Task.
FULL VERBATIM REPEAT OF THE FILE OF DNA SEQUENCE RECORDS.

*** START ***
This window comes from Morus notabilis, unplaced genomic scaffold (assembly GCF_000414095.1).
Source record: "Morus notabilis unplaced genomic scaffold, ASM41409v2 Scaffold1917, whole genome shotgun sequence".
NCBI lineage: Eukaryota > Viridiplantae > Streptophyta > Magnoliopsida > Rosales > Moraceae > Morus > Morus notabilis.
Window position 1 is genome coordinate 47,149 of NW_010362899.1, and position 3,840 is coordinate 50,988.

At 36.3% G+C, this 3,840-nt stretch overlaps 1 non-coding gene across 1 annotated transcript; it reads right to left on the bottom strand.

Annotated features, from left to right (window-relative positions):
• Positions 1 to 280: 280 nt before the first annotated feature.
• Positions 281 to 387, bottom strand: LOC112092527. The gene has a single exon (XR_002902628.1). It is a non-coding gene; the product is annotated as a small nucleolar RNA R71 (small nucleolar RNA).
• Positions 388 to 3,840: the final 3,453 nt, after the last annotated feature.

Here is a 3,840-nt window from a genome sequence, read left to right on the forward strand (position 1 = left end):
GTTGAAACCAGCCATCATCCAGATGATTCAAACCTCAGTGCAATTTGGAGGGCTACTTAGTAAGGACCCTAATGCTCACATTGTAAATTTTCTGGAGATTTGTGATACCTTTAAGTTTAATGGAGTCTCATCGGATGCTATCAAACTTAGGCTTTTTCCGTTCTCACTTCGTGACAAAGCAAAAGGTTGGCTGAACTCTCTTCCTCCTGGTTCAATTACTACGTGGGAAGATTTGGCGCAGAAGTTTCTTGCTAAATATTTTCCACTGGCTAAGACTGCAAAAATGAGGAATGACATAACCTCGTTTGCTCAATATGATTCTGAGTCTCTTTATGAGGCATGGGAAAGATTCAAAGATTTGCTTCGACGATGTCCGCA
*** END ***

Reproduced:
This window comes from Morus notabilis, unplaced genomic scaffold (assembly GCF_000414095.1).
Source record: "Morus notabilis unplaced genomic scaffold, ASM41409v2 Scaffold1917, whole genome shotgun sequence".
NCBI lineage: Eukaryota > Viridiplantae > Streptophyta > Magnoliopsida > Rosales > Moraceae > Morus > Morus notabilis.
Window position 1 is genome coordinate 47,149 of NW_010362899.1, and position 3,840 is coordinate 50,988.

At 36.3% G+C, this 3,840-nt stretch overlaps 1 non-coding gene across 1 annotated transcript; it reads right to left on the bottom strand.

Annotated features, from left to right (window-relative positions):
• Positions 1 to 280: 280 nt before the first annotated feature.
• Positions 281 to 387, bottom strand: LOC112092527. The gene has a single exon (XR_002902628.1). It is a non-coding gene; the product is annotated as a small nucleolar RNA R71 (small nucleolar RNA).
• Positions 388 to 3,840: the final 3,453 nt, after the last annotated feature.

Here is a 3,840-nt window from a genome sequence, read left to right on the forward strand (position 1 = left end):
GTTGAAACCAGCCATCATCCAGATGATTCAAACCTCAGTGCAATTTGGAGGGCTACTTAGTAAGGACCCTAATGCTCACATTGTAAATTTTCTGGAGATTTGTGATACCTTTAAGTTTAATGGAGTCTCATCGGATGCTATCAAACTTAGGCTTTTTCCGTTCTCACTTCGTGACAAAGCAAAAGGTTGGCTGAACTCTCTTCCTCCTGGTTCAATTACTACGTGGGAAGATTTGGCGCAGAAGTTTCTTGCTAAATATTTTCCACTGGCTAAGACTGCAAAAATGAGGAATGACATAACCTCGTTTGCTCAATATGATTCTGAGTCTCTTTATGAGGCATGGGAAAGATTCAAAGATTTGCTTCGACGATGTCCGCA